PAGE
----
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DJ Chark owns early criticism from Meyer, ‘I love the challenge’

The fourth-year receiver is ready for a revival year after falling below expectations with the Jaguars in 2020.

NFL: Jacksonville Jaguars-Training Camp Douglas DeFelice-USA TODAY Sports

Urban Meyer challenged DJ Chark this offseason and the young Jaguars receiver has graciously accepted, working towards becoming the best receiver he can be and vowing never to have another season like the one that occurred last year.

Speaking with the media last week following OTA No. 6, Meyer spoke candidly about his perception of Chark heading into his new role as the team’s head coach. While he did say his second year was “very good,” last season Chark didn’t play well, and there needed to be a change in how he prepared.

“I just didn’t like his size, his strength, I just thought it was way below average, way below what we expect from our receivers,” said Meyer. “He was told that and the best thing about DJ is he addressed it and hit it very hard.”

Last year, according to Meyer, Chark was more of a big guy that played little last season, something that simply can’t happen. Now, the 6-foot-4, 198-pound receiver has gained seven pounds of muscle and is already playing much more physically, according to his head coach.

“Guys like Mike Thomas and Louis Murphy, those big, strong, fast receivers—and he’s got to play big and strong, and he can now because he is big and strong. So, I just had, ironically, a good meeting with him as we walked off the field. We can’t lose that strength and power gains that he made in the offseason. And he’s committed to do it this summer.”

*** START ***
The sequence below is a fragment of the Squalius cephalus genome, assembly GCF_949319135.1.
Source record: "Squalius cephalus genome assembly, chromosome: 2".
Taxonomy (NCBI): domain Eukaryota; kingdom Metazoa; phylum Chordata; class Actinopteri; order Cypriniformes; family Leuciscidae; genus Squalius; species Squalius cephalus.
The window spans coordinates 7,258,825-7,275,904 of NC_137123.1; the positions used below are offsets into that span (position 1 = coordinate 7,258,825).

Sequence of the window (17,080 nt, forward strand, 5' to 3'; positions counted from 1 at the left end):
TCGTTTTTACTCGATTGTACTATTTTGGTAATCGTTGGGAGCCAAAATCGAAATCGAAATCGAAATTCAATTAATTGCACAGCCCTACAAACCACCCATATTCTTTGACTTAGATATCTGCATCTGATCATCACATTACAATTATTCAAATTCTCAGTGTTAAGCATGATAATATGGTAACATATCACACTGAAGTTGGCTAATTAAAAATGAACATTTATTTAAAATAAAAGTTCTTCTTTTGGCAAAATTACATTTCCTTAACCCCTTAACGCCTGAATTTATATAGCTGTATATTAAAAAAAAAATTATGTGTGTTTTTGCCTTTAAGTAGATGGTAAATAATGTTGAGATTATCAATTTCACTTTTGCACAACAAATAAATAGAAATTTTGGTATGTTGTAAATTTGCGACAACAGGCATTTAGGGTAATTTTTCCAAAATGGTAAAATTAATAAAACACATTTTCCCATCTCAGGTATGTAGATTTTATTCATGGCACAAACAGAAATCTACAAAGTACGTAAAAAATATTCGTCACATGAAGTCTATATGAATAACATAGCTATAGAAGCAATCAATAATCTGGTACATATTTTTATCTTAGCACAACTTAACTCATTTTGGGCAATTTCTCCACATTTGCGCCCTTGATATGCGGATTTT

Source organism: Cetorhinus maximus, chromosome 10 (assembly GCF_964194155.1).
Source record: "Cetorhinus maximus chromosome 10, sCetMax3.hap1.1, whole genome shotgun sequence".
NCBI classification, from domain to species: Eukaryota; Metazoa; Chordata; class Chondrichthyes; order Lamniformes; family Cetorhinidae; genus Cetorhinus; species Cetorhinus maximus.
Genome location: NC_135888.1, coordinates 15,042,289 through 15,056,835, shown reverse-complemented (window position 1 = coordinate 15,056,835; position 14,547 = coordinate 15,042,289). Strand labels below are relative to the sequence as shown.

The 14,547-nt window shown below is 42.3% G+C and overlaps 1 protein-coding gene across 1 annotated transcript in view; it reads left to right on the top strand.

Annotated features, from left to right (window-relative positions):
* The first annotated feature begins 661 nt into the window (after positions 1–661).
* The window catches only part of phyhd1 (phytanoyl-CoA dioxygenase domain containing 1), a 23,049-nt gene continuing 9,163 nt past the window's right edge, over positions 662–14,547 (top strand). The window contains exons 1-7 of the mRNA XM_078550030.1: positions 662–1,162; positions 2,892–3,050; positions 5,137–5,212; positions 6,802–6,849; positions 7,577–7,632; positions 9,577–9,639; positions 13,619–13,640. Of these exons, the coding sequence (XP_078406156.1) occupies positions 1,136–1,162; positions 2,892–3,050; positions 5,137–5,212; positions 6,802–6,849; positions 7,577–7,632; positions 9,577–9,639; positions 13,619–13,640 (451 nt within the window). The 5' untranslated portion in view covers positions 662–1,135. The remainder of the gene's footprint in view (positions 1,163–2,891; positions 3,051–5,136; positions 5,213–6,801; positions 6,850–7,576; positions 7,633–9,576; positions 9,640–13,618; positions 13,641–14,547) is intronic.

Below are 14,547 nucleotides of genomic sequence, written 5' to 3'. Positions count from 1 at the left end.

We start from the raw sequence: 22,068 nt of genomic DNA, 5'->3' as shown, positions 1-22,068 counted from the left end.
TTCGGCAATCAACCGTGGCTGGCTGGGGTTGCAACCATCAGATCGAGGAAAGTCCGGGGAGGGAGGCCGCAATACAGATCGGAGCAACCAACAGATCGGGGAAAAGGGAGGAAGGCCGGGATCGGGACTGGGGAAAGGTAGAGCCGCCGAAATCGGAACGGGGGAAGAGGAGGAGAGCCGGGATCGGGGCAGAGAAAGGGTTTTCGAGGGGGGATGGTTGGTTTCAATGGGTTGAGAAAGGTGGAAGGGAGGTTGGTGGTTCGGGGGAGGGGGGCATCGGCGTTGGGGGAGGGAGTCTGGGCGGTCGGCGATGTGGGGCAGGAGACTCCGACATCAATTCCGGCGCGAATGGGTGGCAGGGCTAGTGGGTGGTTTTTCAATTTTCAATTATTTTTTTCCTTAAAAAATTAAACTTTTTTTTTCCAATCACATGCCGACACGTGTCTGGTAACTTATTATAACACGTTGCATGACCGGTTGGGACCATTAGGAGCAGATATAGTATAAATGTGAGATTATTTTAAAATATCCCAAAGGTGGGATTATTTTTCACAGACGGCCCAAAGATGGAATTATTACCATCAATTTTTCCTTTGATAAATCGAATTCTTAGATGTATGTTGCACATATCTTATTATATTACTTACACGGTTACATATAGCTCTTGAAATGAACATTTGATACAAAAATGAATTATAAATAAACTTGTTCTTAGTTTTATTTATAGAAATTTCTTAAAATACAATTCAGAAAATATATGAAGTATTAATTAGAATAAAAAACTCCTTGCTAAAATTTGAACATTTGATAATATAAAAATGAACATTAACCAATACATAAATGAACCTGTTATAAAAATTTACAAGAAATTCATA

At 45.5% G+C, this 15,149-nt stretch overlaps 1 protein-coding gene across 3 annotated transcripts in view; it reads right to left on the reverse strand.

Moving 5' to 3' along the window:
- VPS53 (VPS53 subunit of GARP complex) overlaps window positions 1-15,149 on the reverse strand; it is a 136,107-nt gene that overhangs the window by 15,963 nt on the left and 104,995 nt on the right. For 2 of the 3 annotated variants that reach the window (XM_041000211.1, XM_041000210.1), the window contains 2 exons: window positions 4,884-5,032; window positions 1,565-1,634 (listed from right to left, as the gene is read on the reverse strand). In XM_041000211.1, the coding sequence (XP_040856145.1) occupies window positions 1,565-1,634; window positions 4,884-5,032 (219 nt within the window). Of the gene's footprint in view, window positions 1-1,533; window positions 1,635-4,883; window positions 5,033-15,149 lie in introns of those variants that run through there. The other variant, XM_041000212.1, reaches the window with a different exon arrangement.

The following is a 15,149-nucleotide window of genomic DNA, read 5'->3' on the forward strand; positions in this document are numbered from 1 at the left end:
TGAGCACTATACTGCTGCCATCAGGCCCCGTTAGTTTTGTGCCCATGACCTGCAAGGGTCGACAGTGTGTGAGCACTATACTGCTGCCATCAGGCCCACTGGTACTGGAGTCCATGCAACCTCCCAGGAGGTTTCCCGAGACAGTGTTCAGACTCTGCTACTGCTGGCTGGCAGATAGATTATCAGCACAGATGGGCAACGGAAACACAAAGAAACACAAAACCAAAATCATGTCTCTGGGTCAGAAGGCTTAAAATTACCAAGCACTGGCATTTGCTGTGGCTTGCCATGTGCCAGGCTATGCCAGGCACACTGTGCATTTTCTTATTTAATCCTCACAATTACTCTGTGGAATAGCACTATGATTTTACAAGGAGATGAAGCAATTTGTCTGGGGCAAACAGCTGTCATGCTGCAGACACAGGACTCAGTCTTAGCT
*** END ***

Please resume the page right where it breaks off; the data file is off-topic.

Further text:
Last season wasn’t the best for the now fourth-year receiver, accounting for just 53 receptions for 706 yards and five touchdowns. He would play in only 13 games, missing a few due to injuries.

While his season totals weren’t all his fault - the Jaguars started three different quarterbacks last year -, he did take the time on Thursday to address Meyer’s criticism of him, and took accountability for why he wasn’t as successful as he ought to be.

“I love the challenge. I also told Coach that I’m like that. When I go out there, I ball,” Chark said shortly following practice.

“I love talking to Coach Meyer. He’s a competitor. He’s going to push me. He also knows I’m going to do what I do; I’m going to step up, I’m going to make plays. He’s given me good advice, told me to go get in the weight room. I get in the weight room, I put the weight on, but I know, once again, I’m like that.

“But I love when he pushes me to be better than what I am. To make him happy, you really have to be balling, so I have to step it up to make him happy. But it’s definitely a good push, I like having a guy like that, an alpha that’s going to push you to be an alpha.”

Since Meyer has taken over as the team’s head coach, one of the key messages Meyer has preached has been about taking accountability and owning “it,” building yourself up to become the best you can be. That sort of mentality has resonated within the team’s locker room and Chark has become one of the key examples of words and actions colliding.

“There were times where I let the circumstances control my output,” Chark said of last season. “Which if I’m going to be the guy I want to be, I have to be that guy all the time, so I take credit for that.”

Chark should have plenty of better opportunities this season. The Jaguars selected quarterback Trevor Lawrence with the first-overall pick in April and they’ve surrounded him with more talent at the receiver position in bringing in Marvin Jones Jr.

Still, it’s up to Chark to realize his potential and put it to test on the gridiron this fall.

“I definitely think I can be way better than what I was last year. That’s definitely the floor for me the rest of my career. I won’t be going back there.”